Thursday, December 31, 2009

Home based MFR managements for pelvic floor dysfunctions: Part V

Self Myofascial release for chronic pelvic floor pains
AJIMSHAW’s Approach part III
SPECIFIC SESSIONS
II. Internal Pelvic Release

Fascial tightness of the perineum and its structures have major role in pelvic floor dysfunction and pain. Inorder to balance the pelvic floor it should be managed both externally and internally. This session explains the techniques of ‘Internal Pelvic Release’.
To understand the importance of ‘Internal Pelvic Release, have a look at the below picture. The “X” marked are trigger points in pelvic floor muscles and the reddish areas are the referred pain due to the trigger points. ‘Internal Pelvic Release’ is the most advanced way to release these triggerpoints.



60-80% DID NOT RECEIVE AN ACCURATE DIAGNOSIS (GPWPP 2007)

Causes of Pelvic Myofascial Trigger Points
Excessive tension on muscle fibers
Straining
Habitual tightening
Trauma as in pregnancy, injury
Inflammation


Types of Pelvic Floor Muscle Trauma
Severe trauma from accidents of falls (coccygeal injury)
Urological or gynecological surgery
Repetitive minor trauma from bicycle seats, uncomfortable chairs
Childbirth

Inflammation of the Pelvic Organs
Infections eg:- prostate, bladder, vaginal
Endometriosis
Inflammatory bowel disease/IBS

Feet position and Pelvic Dysfunction
Inward or outward rotated feet can lead to muscle imbalance and tension in the hip rotators causing abnormal tension in the pelvic nerves (Pudental Nerve)

Correct your Foot deformity and improve your pelvic floor function!
THE PERINEUM

The perineum and perineal body lies between the vagina and the anus on a female and between the bulb of the penis and the anus on a male. The Perineal body is essential for the integrity of the pelvic floor, particularly in females. Its rupture during delivery leads to widening of the gap between the anterior free borders of Levator Ani muscle (pelvic floor muscles) of both sides, thus predisposing the woman to prolapse of the uterus, rectum, or even the urinary bladder.

The following muscles converge and are attached to the perineum:
External anal sphincter
Bulbospongiosus
Superficial transverse perineal muscle
Anterior fibers of the levator ani
fibers from external urinary sphincter
Deep transverse perineal muscle


Because of different reasons myofascial dysfunctions and trigger point developments are very common and most of the time these trigger points will be unidentified and its importance is being ignored. Result; increasing pelvic floor dysfunctions and pain.

As we have discussed in the previous sessions the success of ‘Self Myofascial Release’ lies in the ability of finding the exact sites of myofascial restrictions and trigger points. Palpation with your finger tips and application of firm pressure over 90 seconds is the basics of SMFR.


The picture illustrates the techniques of palpation of myofascial restrictions and trigger points. When you reach the restricted area you can find or feel nodules, bands or thickness. Pressure on this area will produce pain over there and you will feel pain radiating to adjacent or distant areas which is called radiating pain.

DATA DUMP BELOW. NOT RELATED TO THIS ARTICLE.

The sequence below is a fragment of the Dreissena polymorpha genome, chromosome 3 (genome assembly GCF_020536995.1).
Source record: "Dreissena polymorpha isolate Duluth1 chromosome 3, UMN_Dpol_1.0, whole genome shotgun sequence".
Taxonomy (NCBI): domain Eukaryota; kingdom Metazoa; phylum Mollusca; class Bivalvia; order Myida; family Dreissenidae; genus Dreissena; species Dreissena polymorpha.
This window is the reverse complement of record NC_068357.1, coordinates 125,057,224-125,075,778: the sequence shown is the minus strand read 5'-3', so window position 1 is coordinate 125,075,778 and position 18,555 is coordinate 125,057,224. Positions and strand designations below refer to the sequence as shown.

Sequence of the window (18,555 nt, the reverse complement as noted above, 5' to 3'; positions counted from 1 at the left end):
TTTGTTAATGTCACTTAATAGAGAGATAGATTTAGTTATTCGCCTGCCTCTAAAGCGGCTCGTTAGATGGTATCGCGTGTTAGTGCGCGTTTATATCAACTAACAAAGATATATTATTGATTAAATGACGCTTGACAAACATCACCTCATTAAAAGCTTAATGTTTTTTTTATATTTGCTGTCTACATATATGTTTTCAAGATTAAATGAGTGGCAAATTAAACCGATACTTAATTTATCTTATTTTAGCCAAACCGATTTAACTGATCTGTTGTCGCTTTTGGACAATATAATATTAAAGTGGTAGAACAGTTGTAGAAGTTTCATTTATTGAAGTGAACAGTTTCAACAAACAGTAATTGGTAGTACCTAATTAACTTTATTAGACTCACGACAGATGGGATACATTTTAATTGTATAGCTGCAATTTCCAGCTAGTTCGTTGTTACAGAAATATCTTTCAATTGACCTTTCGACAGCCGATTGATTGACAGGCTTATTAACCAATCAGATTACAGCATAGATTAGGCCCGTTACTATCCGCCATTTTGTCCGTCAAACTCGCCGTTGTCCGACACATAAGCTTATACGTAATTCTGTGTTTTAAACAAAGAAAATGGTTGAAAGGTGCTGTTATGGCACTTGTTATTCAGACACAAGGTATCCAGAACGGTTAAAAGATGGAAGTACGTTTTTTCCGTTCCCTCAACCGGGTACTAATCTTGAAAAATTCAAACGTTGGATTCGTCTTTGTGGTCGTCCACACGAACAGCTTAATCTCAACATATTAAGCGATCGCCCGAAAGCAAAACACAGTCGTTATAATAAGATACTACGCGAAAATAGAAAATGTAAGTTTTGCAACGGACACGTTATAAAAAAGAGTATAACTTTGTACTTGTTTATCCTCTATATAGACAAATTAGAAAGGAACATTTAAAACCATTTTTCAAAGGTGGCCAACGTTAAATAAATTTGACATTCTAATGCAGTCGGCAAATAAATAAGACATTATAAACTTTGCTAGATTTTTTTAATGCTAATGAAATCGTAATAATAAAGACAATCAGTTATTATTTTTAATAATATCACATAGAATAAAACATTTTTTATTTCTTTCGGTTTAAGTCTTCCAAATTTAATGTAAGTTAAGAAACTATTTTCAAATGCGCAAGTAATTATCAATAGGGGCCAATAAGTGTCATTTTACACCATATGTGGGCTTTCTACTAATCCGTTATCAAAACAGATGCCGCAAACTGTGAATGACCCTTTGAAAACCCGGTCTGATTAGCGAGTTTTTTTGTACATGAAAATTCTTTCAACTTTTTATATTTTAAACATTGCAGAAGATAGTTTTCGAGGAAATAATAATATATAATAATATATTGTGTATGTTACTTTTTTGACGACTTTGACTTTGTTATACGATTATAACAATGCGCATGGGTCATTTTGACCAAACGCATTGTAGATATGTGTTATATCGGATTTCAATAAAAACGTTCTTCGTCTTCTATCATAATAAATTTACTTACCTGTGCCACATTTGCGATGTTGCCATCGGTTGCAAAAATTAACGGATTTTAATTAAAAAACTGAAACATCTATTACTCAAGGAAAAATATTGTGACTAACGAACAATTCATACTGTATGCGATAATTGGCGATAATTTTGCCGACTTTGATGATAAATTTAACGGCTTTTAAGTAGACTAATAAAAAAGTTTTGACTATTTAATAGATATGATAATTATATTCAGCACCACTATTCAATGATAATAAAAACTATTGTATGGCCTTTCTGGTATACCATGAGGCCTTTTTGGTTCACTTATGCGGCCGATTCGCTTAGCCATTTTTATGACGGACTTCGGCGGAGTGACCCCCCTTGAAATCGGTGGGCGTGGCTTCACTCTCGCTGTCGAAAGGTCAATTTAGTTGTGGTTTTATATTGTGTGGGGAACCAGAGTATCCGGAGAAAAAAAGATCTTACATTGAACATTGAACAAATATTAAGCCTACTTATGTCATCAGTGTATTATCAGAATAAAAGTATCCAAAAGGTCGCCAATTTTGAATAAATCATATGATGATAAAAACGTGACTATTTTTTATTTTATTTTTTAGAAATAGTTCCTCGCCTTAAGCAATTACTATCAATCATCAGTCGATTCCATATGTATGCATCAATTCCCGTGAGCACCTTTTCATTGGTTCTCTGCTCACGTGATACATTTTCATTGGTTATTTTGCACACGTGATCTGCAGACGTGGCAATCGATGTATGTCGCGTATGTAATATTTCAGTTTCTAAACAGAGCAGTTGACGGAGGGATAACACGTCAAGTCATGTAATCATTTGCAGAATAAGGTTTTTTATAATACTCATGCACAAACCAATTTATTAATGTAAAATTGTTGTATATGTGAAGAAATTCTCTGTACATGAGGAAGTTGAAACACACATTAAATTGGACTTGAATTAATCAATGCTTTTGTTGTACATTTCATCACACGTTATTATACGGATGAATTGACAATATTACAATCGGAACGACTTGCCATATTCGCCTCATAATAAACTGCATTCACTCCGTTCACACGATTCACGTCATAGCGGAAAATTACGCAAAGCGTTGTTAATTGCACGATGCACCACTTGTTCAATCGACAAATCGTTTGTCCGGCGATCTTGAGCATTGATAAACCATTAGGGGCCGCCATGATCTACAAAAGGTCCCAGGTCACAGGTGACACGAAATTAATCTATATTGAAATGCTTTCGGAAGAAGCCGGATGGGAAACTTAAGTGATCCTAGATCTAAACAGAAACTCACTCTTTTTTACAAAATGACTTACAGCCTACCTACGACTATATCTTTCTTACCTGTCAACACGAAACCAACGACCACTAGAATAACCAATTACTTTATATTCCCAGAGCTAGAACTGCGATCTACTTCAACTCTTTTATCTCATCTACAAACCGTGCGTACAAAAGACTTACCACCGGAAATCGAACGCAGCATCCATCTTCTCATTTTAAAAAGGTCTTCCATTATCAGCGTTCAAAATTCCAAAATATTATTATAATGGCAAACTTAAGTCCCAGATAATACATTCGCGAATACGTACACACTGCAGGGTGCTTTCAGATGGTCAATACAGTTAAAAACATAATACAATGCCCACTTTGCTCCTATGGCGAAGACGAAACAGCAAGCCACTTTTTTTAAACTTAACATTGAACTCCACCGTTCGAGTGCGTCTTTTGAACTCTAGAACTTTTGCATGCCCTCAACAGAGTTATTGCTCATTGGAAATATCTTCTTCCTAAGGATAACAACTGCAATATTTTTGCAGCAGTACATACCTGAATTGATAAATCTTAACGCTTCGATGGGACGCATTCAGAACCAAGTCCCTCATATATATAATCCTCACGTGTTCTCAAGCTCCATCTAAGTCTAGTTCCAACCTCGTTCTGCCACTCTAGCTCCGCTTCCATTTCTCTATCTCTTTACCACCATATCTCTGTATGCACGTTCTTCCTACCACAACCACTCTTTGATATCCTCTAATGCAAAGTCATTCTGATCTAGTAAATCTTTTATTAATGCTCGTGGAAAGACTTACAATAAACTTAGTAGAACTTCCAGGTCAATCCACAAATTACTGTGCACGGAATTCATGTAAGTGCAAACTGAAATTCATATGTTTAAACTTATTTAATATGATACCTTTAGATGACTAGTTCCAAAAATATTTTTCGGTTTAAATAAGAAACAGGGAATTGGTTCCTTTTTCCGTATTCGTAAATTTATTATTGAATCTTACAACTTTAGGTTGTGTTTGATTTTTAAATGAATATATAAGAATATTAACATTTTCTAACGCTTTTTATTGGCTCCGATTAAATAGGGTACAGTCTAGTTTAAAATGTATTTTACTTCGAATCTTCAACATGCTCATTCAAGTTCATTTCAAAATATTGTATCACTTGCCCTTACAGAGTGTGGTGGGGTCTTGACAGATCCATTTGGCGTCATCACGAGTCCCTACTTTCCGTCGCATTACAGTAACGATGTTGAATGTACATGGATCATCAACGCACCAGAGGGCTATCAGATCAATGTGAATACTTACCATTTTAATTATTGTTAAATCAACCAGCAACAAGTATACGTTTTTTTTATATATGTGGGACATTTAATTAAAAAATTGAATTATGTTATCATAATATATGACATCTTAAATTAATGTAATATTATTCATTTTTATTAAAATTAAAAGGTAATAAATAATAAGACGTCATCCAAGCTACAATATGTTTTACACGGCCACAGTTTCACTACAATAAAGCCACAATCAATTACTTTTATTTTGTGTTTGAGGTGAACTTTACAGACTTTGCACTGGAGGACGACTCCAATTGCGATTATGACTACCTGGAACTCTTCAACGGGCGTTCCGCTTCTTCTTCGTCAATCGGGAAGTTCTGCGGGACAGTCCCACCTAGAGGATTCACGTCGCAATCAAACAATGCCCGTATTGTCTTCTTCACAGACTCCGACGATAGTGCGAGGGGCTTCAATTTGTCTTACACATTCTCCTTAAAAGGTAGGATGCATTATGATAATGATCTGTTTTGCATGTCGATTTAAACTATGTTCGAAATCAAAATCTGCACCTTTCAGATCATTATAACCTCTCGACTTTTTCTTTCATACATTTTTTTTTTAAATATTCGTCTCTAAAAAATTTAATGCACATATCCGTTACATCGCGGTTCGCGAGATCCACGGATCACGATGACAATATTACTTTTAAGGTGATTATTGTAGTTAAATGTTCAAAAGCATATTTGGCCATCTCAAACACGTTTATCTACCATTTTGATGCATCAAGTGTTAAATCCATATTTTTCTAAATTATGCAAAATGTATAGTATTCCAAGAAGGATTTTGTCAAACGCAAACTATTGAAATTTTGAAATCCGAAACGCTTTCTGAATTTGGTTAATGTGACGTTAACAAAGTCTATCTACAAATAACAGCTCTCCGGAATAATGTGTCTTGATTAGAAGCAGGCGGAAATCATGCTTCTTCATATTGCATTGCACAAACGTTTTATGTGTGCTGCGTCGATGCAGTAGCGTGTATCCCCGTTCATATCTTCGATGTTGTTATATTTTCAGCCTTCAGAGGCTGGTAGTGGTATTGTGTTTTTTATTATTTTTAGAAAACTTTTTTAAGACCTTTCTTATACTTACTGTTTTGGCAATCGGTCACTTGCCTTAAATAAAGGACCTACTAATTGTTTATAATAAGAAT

Trigger points in the perineum and vulva.
The picture below is a true representation of myofascial restrictions and trigger points in the perineal area and the vulva(female external genitalia) the ‘blue’ shades represents triggerpoints which can be approached externally and ‘yellow’ shades represents triggerpoints which only be approached internally. Every person’s myofascial restriction patterns and dysfunctions vary. You have to examine each of this area using the below picture as reference. On palpation if you feel pain marks that area with a non irritant marker.
Vulva with triggerpoints
(Save this picture or take a print out for reference during SMFR)

Common Sites of Connective Tissue Restrictions in pelvis

Steps to follow for Perineal SMFR

Perineal SMFR is a technique which slowly and gently releases the myofascial trigger points and restrictions around the vagina, perineum and rectum.
CAUTIONS:
Avoid the urinary opening (see diagram) to prevent urinary tract infections.
Do NOT do Perineal SMFR if you have active herpes lesions or any other infections, as you could spread the infection to other areas.
General Hints:
The first few times it’s helpful to use a mirror to find the vagina and perineum and see what they look like.
If you feel tense, take a warm bath or use warm compresses on your perineum for 5 to 10 minutes.
If you have had an episiotomy with a previous birth, concentrate part of your SMFR on that area, Scar tissue isn’t as stretchy as the rest of your skin and needs extra attention.
After Perineal SMFR, tone up the muscles in the vagina by practicing the pelvic floor (Kegel) exercises regularly.
Directions:
1. Wash your hands.

2. Find a private, comfortable place and sit or lean back in a comfortable position.